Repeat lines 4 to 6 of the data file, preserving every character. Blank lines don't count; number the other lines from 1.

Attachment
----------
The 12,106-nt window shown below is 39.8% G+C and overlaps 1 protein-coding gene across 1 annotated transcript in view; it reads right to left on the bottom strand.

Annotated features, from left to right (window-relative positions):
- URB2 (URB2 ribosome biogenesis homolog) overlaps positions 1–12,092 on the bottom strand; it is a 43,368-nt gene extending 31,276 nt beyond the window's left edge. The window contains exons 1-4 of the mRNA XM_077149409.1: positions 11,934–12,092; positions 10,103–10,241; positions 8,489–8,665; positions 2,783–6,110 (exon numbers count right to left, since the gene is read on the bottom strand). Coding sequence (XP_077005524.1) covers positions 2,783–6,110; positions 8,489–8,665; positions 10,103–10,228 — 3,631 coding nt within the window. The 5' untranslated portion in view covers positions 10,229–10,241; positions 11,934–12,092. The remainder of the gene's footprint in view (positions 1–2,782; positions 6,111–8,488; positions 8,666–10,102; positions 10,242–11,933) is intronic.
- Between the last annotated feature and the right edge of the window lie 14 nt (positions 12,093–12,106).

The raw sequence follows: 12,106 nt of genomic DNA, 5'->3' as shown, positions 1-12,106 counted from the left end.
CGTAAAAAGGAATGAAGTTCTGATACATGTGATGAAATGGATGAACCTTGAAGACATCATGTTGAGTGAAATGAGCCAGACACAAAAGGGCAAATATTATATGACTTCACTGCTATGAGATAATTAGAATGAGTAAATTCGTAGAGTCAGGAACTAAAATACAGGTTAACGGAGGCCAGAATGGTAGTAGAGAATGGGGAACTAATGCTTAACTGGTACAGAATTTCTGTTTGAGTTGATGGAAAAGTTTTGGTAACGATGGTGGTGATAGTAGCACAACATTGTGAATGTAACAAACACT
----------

- Between the last annotated feature and the right edge of the window lie 14 nt (positions 12,093–12,106).

The raw sequence follows: 12,106 nt of genomic DNA, 5'->3' as shown, positions 1-12,106 counted from the left end.
CGTAAAAAGGAATGAAGTTCTGATACATGTGATGAAATGGATGAACCTTGAAGACATCATGTTGAGTGAAATGAGCCAGACACAAAAGGGCAAATATTATATGACTTCACTGCTATGAGATAATTAGAATGAGTAAATTCGTAGAGTCAGGAACTAAAATACAGGTTAACGGAGGCCAGAATGGTAGTAGAGAATGGGGAACTAATGCTTAACTGGTACAGAATTTCTGTTTGAGTTGATGGAAAAGTTTTGGTAACGATGGTGGTGATAGTAGCACAACATTGTGAATGTAACAAACACT